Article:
November 18, 2011
Global Alliance To Purchase Cervical Cancer Vaccines For Underprivileged Girls
The Global Alliance for Vaccines and Immunization announced on Thursday an initiative to purchase cervical cancer vaccines for up to 2 million women and girls in nine developing nations by 2015.
The plan is contingent upon negotiating a final price deal with manufacturers, the group said following a meeting this week in Bangladesh, where GAVI´s board gave the green light to the program.
Nina Schwalbe, GAVI´s managing director for policy and performance, told Reuters that discussions were ongoing with the makers of the world's two approved HPV vaccines: U.S.-based Merck & Co Inc. and Britain´s GlaxoSmithKline Plc.
Merck's Gardasil and GSK's Cervarix are designed for use in girls aged between 10 and 13 years.
While adolescent girls are commonly vaccinated against HPV in Europe and the U.S., nearly 90 percent of the 275,000 annual cervical cancer deaths occur in poor nations, where cervical screening programs are virtually non-existent.
Experts say this figure could rise to 430,000 by 2030 if action is not taken.
"For women in developing countries this is the only option," Schwalbe told Reuters.
"The introduction of an HPV vaccine is a major public health breakthrough -- but to date this vaccine has only been available for women who live in developed countries."
Geneva-based GAVI was set up more than ten years ago with funding from governments and Microsoft Corp. co-founder Bill Gates. The move to endorse HPV vaccination marks a somewhat new direction for the group, which has until now been focused on vaccinating infants.
The first developing nations which will likely be Rwanda and Vietnam will likely be the first developing nations to see the program become operational, which could happen as early as 2013, GAVI said.
Merck said earlier this year it would offer GAVI its Gardasil shot at a deeply discounted price of $5 per dose, implying a cost of $15 for a three-dose course, something Schwalbe called a “good starting offer."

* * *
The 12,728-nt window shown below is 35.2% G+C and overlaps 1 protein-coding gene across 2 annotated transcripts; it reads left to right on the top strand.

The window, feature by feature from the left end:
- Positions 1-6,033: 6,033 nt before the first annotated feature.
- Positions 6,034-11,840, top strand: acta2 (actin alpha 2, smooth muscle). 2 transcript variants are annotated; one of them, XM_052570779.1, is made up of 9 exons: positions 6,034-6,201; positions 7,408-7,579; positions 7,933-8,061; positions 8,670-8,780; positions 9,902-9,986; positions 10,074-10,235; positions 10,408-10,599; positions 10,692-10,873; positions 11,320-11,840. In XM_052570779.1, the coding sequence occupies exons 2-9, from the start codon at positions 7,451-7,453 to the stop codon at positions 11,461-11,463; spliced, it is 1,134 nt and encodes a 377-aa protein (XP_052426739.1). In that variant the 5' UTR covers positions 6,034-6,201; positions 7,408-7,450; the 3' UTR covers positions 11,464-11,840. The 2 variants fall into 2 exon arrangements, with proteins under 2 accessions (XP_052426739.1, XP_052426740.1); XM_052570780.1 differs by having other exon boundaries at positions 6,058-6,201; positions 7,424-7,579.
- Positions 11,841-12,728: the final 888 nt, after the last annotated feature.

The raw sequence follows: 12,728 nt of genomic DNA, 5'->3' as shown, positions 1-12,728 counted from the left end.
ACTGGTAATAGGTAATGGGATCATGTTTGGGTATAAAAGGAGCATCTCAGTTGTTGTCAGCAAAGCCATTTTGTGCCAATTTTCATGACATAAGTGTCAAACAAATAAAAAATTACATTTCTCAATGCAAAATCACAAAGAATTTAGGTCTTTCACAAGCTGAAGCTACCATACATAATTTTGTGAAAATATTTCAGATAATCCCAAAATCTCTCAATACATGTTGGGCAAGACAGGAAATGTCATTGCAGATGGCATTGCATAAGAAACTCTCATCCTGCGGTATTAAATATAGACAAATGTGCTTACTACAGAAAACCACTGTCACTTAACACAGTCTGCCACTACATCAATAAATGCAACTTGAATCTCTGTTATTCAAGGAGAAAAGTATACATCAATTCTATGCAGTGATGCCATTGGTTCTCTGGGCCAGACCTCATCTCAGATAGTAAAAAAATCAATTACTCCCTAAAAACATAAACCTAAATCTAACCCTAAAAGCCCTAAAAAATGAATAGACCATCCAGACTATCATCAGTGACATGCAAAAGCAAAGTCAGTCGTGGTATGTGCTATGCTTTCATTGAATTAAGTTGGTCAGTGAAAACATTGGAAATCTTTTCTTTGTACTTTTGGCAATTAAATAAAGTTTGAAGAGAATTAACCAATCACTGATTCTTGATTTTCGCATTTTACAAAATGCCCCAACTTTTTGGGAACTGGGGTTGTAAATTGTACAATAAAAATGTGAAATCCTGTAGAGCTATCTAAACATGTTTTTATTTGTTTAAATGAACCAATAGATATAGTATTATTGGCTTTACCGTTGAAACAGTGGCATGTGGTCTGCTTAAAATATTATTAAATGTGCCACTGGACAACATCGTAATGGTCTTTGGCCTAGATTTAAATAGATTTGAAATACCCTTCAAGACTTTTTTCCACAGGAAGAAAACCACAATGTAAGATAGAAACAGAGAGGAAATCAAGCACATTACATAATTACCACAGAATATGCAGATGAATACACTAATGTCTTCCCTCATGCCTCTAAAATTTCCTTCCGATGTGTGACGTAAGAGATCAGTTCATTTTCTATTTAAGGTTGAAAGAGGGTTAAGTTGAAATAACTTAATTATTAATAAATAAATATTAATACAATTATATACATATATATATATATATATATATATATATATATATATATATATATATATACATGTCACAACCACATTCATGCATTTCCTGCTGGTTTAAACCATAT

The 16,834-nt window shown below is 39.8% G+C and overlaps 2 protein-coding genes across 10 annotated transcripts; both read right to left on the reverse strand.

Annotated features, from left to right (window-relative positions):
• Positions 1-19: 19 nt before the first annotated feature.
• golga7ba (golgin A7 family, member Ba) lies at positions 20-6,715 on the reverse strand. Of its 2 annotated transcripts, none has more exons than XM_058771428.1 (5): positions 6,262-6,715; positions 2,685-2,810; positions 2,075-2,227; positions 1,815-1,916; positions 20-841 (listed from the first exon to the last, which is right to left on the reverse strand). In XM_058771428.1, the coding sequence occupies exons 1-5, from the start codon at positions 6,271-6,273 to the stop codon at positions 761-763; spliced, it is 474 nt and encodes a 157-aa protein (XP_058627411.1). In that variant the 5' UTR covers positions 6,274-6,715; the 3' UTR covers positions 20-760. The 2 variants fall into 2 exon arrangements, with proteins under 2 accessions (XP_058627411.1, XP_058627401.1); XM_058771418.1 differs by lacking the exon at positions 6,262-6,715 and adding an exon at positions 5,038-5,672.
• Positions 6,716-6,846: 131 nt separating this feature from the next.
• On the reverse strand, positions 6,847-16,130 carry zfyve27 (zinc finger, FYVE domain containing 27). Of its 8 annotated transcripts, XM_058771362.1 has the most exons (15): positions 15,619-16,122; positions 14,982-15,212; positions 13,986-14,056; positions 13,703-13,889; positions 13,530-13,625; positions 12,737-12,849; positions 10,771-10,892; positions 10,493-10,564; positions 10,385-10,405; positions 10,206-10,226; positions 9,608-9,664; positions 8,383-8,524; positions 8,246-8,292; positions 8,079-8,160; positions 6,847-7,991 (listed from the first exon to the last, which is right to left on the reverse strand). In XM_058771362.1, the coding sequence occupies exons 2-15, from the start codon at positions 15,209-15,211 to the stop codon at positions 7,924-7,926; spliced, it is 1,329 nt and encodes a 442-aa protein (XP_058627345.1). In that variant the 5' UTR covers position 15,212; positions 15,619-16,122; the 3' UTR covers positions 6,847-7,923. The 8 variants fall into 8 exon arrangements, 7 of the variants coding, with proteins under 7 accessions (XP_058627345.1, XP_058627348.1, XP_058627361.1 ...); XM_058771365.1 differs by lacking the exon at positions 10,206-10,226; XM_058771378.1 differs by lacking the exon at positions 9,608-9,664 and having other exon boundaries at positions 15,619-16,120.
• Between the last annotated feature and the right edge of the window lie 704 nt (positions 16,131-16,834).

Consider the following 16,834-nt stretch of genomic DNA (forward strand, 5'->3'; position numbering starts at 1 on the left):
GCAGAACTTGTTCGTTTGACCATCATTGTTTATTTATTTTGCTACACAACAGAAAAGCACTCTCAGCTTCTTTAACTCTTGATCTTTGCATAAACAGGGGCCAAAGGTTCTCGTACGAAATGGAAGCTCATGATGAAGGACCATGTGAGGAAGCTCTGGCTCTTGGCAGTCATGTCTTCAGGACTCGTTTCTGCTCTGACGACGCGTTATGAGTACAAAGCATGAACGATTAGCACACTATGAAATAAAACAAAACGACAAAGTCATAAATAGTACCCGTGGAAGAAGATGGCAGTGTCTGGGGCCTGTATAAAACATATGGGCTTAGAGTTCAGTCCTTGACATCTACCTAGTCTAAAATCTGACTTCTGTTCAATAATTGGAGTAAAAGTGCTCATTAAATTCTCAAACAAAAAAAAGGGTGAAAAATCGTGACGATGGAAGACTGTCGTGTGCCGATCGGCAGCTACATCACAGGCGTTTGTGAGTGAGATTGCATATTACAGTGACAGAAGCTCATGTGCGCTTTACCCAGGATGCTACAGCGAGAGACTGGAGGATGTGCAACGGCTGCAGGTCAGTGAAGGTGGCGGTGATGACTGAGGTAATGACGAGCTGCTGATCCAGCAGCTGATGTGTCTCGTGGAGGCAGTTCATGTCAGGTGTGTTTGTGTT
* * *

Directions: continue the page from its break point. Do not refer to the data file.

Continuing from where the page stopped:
GSK has not made a public offer, but Jean Stephenne, head of the group's vaccines business, told Reuters he looked forward to discussing how to best provide Cervarix to the GAVI program.
United Nations Secretary-General Ban Ki-moon praised the GAVI program, along with a separate initiative by GAVI to open a funding window for vaccines against the rubella virus, which can lead to birth defects and miscarriages.
GAVI´s decision to move forward with its HPV and rubella projects follows a successful meeting in June in London, when international donors pledged $4.3 billion to help the organization with its work.
GAVI says it has prevented more than 5.5 million child deaths in the last ten years by bulk-purchasing vaccines against diseases such as pneumococcal pneumonia, Haemophilus influenzae type b, whooping cough, tetanus, measles and rotavirus.
In a few years, GAVI will decide whether to purchase the world's first malaria vaccine -- GSK´s RTS, S or Mosquirix -- which is designed exclusively for use in developing countries.
In recent clinical trials the vaccine reduced by half the risk of five- to 17-month-olds getting the mosquito-borne disease. However, the shot is not a cure-all, and is less effective than vaccines against common infections such as polio and measles.
Schwalbe said the RTS,S results to date were promising, but that GAVI is waiting to see the outcome of a clinical trial using the vaccine in infants aged six to 12 weeks before making any final decisions on the matter.
The trial is expected wrap up within a year. If all goes well, GSK believes the vaccine could be available in 2015.
Additional information about GAVI´s cervical cancer vaccination program can be viewed here.